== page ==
I’ve just come back from Christmas break a few days ago, and I know that a lot of this depression is spurring from the fact that I want to go back home, but I also feel like this is going to be a vicious cycle. Every time I go home I reminisce about how great I had it. How great my life was. I had a few great friends and of course always my family to fall back on. Here, I’m so alone, even though I see my teammates regularly. They’re all interested in living the true partying college life. I hate the hype around sex, drugs, and alcohol. I don’t understand how any of that can be fun. I hate the looks on my friend’s faces when I turn down going to a party which is sure to include those things, but I would so much rather stay home in my bed and feel sorry for myself. At least I’m safe and I can somewhat feel like myself.

I just long to feel free. I feel like everyone is judging me. I’m so insecure with myself. I’m not confident at all, I’ve never had a boyfriend, and I like to stay at home. And I think to myself all the time, “What kind of life is this?” But, I know I’m happy at home with my family. Unlike other kids, I never wanted to go to college to “get away.” I liked living at home. I felt comfortable in my own skin there. I knew I didn’t have to put on a pretense for anybody while I was there. A pretense of being happy, exciting, or in the know. The reality is, I have no idea what I’m doing. I’m scared all the time.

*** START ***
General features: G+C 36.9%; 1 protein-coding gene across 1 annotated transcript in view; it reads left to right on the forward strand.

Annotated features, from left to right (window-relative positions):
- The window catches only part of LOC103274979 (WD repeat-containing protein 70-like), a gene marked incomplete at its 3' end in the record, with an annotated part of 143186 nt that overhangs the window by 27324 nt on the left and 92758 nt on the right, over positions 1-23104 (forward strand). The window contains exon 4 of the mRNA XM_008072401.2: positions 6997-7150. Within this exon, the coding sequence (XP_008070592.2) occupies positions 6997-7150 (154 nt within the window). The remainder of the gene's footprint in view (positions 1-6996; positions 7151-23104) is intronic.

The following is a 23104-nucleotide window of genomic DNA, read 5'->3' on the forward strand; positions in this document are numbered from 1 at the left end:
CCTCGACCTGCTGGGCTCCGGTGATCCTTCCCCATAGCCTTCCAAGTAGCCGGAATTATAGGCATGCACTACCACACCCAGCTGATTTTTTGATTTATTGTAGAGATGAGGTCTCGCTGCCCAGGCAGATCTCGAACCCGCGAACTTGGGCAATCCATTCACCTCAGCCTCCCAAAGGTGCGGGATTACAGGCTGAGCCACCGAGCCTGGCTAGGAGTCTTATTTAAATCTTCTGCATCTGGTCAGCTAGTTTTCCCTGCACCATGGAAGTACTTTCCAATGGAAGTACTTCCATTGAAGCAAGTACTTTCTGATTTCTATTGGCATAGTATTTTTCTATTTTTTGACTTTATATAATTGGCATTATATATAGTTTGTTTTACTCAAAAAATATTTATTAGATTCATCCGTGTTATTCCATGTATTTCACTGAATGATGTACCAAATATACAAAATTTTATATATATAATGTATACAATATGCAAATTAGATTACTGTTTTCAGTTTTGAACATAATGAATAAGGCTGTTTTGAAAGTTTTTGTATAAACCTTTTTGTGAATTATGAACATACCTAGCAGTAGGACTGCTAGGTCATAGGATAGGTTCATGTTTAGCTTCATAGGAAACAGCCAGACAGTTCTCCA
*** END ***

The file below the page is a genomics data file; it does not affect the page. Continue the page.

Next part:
A. This problem can effectively be summarized in one short statement: you are not being true to yourself. You know what you want but because you fear what others will think of you, you go against what you know is right for you.

Let’s start with your senior year of high school. You ended up going to Florida on a scholarship not because you wanted to go but because you felt that you’d be a failure in the eyes of others if you didn’t. The bulk of your decision-making process was based on what the other girls had done, which was to sign on with an out-of-state team. In essence, you let your high school volleyball team determine where you’d go to college. I am sure that was not your intention but unfortunately it was the outcome.

Currently, you want to leave Florida because you realized that it might not be the right fit for you. But because you think you’ll disappoint your parents you’ve resigned yourself to staying, even if you do not want to. You stated that you feel more comfortable at home and from your perspective do not understand why going away to college is so great. You also feel like a failure because you do not have great “stories” to tell about your sports adventures like your parents did. In addition, you feel very insecure about the fact that you don’t like drinking and partying. You feel this way because you’re comparing yourself against what is considered “cool” and have concluded that there must be something wrong with you because you’re not into those activities.